Review: The Local (Insomniac Theatre)

insomniacVenue: Exchange Hotel (Balmain NSW), Mar 8 – 20, 2016
Playwright: Richie Black
Director: Maggie Scott
Cast: Jamie Collette, Steve Maresca, Andrew Mead, Cecilia Morrow, Michael Wood
Image by GiGee Photography

Theatre review
It is not an original set up, with the larrikin underdog bemoaning the loss of community and the over-development of his favourite watering hole. We cannot resist the sentimentality of an Australian story that capitalises on our longing for innocent times, but Richie Black’s The Local offers more than the predictable. The playwright spares us the funny guy with a heart of gold narrative, and with brilliant wit, creates an entertaining work of bright, biting humour. There are hints of social commentary in The Local, but its main intention is to amuse, which results in an unusually light perspective of the subject matter, but the production is nonetheless satisfying.

Design aspects are virtually absent, giving the impression of an uncomfortable roughness, but the show is tightly rehearsed, and director Maggie Scott’s attention to detail with characterisations make for a vibrant and energetic staging. The cast establishes a confident and spirited chemistry that delivers consistently delightful comic timing, with Steve Maresca and Cecilia Morrow especially memorable for a sense of playfulness they bring to their roles. Both actors are vivacious, each with bold approaches to performance that keeps us attentive. As Ben Munro, Jamie Collette is required to play a more grounded part in the ensemble, but he takes every opportunity to bring animation to his interpretation, while single-handedly maintaining plot coherence. The comedy in The Local is big and brash, and although not without sophistication, the play does not call for understated performances, and the actors’ extravagances prove to be infectious.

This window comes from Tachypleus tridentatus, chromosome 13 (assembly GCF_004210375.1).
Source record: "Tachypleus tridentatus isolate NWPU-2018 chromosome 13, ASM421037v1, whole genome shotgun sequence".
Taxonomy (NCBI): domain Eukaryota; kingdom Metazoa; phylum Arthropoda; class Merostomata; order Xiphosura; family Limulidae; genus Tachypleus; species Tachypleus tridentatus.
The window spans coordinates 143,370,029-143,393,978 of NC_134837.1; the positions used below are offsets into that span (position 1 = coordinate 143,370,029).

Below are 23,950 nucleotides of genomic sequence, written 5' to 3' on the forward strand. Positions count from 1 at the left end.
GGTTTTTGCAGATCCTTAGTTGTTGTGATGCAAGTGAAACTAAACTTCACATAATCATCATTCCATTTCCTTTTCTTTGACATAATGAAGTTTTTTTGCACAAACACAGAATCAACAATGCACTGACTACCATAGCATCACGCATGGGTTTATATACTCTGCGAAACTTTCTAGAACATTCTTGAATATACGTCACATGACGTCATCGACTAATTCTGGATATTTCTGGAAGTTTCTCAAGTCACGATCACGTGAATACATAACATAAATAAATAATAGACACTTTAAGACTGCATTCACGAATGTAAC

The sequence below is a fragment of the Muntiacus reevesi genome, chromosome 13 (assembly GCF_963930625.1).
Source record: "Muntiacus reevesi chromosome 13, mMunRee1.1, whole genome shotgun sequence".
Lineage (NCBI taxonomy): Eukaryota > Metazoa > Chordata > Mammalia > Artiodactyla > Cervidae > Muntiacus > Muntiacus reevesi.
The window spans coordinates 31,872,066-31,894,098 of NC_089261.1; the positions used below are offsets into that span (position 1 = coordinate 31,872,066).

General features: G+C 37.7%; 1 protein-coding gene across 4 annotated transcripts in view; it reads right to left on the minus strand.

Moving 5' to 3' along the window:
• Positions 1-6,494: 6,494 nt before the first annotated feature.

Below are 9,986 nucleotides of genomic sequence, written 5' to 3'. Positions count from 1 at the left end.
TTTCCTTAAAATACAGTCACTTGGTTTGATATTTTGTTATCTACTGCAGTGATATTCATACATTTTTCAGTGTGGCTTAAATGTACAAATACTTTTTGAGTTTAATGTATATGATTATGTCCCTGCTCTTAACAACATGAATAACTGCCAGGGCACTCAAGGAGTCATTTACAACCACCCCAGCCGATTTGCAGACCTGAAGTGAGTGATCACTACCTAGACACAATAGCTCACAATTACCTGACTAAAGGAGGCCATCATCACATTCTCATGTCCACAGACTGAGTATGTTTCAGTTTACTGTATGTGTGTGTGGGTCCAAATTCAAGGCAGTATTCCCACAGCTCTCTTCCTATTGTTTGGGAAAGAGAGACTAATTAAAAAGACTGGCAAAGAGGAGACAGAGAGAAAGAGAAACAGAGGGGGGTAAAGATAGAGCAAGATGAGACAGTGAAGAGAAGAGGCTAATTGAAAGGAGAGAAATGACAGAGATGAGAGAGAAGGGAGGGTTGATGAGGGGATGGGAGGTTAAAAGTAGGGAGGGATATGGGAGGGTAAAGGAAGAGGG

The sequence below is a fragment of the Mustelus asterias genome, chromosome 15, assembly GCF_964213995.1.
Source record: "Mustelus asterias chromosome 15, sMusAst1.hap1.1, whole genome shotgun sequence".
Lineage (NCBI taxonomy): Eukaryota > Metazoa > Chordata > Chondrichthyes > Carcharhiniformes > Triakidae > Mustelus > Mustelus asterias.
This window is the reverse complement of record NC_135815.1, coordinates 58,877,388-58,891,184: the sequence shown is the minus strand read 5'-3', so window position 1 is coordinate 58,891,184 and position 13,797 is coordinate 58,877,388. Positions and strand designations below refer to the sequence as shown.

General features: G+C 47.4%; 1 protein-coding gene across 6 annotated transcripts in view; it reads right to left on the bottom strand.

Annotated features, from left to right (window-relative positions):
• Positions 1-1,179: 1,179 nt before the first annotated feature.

It is a parochial Sydney story, but told with intelligent dialogue and sharp humour. The personalities could not be more ordinary, but their individual quirks are amplified to form the core of an effective comedy that accurately reflects a slice of contemporary life. The Local can afford to be more poignant in what it is able to say about our culture, our economy and our ambitions, but perhaps it is its insistence at declaring the glass half full that makes it true blue Australian.

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